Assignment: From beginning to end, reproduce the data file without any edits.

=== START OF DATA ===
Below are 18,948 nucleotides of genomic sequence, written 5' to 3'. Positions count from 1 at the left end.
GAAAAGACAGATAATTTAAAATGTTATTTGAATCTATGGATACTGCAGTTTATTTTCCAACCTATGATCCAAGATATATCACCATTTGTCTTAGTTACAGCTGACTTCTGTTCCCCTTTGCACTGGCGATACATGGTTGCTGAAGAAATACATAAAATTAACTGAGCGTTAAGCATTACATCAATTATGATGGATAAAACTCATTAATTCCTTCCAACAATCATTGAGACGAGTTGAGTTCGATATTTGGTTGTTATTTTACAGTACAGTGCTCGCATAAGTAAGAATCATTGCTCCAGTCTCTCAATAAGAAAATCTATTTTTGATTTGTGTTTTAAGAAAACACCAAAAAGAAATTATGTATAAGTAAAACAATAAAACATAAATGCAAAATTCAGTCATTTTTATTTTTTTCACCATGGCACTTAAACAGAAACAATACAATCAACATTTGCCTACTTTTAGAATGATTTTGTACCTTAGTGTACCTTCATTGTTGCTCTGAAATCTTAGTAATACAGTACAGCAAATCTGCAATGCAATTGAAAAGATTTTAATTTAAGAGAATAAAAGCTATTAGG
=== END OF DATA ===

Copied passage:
Below are 18,948 nucleotides of genomic sequence, written 5' to 3'. Positions count from 1 at the left end.
GAAAAGACAGATAATTTAAAATGTTATTTGAATCTATGGATACTGCAGTTTATTTTCCAACCTATGATCCAAGATATATCACCATTTGTCTTAGTTACAGCTGACTTCTGTTCCCCTTTGCACTGGCGATACATGGTTGCTGAAGAAATACATAAAATTAACTGAGCGTTAAGCATTACATCAATTATGATGGATAAAACTCATTAATTCCTTCCAACAATCATTGAGACGAGTTGAGTTCGATATTTGGTTGTTATTTTACAGTACAGTGCTCGCATAAGTAAGAATCATTGCTCCAGTCTCTCAATAAGAAAATCTATTTTTGATTTGTGTTTTAAGAAAACACCAAAAAGAAATTATGTATAAGTAAAACAATAAAACATAAATGCAAAATTCAGTCATTTTTATTTTTTTCACCATGGCACTTAAACAGAAACAATACAATCAACATTTGCCTACTTTTAGAATGATTTTGTACCTTAGTGTACCTTCATTGTTGCTCTGAAATCTTAGTAATACAGTACAGCAAATCTGCAATGCAATTGAAAAGATTTTAATTTAAGAGAATAAAAGCTATTAGG